Another aspect is a computer program product for performing automated telemarketing. The computer program product includes a storage medium readable by a processing circuit and storing instructions for execution by the processing circuit for performing a method. The method includes receiving potential customer data including a telephone number, and initiating a telephone call to the telephone number using an auto-dialing technology. The method further includes receiving notification that the potential customer has answered the telephone call, sending a verbal greeting to the potential customer in response to receiving the notification, and conversing with the potential customer. The conversing includes accessing a plurality of questions, scripted answers, and information from a telemarketing database. The conversing also includes outputting the questions, scripted answers, and information selectively in response to a message received from the potential customer, where the message is interpreted by a speech recognition technology. The conversing may employ a text-to-speech technology and/or visual data.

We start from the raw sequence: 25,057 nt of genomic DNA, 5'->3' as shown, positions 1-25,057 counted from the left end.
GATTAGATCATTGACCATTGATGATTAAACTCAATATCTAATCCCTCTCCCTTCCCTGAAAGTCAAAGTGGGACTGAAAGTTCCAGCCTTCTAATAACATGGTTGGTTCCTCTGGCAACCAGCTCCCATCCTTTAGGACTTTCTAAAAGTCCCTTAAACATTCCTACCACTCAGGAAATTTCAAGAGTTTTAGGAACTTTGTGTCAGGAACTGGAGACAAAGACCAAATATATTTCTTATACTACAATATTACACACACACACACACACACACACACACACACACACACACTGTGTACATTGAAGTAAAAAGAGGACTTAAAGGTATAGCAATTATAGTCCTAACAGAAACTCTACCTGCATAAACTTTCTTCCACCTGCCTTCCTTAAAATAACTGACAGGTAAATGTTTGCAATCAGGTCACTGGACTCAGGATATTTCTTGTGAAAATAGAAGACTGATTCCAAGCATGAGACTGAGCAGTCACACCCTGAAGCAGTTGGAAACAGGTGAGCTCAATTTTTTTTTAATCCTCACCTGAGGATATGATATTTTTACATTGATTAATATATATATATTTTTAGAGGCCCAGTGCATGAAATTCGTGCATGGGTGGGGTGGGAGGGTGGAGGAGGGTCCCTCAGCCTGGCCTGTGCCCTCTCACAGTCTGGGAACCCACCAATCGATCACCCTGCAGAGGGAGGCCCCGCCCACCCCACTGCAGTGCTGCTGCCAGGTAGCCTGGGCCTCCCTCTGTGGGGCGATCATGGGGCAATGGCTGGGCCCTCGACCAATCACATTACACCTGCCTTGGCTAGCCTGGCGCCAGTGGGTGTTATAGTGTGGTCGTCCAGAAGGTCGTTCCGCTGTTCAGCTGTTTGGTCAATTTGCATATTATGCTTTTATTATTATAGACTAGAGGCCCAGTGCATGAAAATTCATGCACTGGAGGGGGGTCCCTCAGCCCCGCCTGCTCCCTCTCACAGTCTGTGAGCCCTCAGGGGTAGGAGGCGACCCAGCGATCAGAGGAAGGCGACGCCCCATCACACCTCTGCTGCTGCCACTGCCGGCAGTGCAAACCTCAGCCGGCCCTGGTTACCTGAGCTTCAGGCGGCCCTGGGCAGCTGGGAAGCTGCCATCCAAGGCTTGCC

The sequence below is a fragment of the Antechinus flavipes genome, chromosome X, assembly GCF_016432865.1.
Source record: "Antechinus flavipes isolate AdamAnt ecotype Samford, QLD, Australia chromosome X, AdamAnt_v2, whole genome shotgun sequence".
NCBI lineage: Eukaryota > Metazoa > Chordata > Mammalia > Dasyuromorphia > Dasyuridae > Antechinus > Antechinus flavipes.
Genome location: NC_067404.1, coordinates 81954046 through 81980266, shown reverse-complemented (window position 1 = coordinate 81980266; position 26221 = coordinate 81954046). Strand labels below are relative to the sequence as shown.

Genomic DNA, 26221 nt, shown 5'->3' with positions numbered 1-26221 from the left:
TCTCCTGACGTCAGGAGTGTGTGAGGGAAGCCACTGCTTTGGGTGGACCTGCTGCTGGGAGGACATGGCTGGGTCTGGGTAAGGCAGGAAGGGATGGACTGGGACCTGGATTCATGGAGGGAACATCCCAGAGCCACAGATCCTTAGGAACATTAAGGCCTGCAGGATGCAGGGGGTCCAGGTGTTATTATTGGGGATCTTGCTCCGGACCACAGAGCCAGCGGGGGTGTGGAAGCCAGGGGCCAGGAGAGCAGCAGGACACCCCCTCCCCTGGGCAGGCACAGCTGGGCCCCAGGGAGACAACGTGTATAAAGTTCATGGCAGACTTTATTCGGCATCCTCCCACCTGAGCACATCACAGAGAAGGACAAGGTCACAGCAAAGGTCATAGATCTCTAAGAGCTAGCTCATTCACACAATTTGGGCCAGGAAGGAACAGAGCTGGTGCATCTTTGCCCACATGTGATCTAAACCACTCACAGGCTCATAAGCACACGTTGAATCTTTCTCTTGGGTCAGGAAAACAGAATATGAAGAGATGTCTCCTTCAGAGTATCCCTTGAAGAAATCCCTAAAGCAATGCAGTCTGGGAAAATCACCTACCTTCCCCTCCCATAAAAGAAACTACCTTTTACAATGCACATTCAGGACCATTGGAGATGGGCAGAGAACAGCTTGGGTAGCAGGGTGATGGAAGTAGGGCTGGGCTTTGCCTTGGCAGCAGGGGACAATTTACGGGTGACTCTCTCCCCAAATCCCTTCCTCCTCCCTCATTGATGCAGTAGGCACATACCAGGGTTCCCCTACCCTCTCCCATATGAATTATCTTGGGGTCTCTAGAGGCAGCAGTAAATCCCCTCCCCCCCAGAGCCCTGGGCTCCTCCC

In another aspect, a system for performing automated telemarketing is provided. The system includes a platform in communication with a data center and a call center via a network, the platform including an auto-dialing technology and a text-to-speech technology in communication with the network. The platform further includes instructions to implement a method. The method includes receiving potential customer data from the data center via the network including a telephone number, and initiating a telephone call via the network to the telephone number using the auto-dialing technology. The method also includes sending a verbal greeting via the network to the potential customer, where the greeting is provided by the text-to-speech technology. The method additionally includes transferring the telephone call to the call center via the network in response to a message from the potential customer, and transmitting telephone call data to a database in response to the transferring.
Referring to the exemplary drawings wherein like elements are numbered alike in the several FIGURES: